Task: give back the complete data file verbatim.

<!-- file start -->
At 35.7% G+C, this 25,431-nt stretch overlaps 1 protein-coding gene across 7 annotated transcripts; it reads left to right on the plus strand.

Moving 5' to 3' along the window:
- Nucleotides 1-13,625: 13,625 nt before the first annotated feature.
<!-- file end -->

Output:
At 35.7% G+C, this 25,431-nt stretch overlaps 1 protein-coding gene across 7 annotated transcripts; it reads left to right on the plus strand.

Moving 5' to 3' along the window:
- Nucleotides 1-13,625: 13,625 nt before the first annotated feature.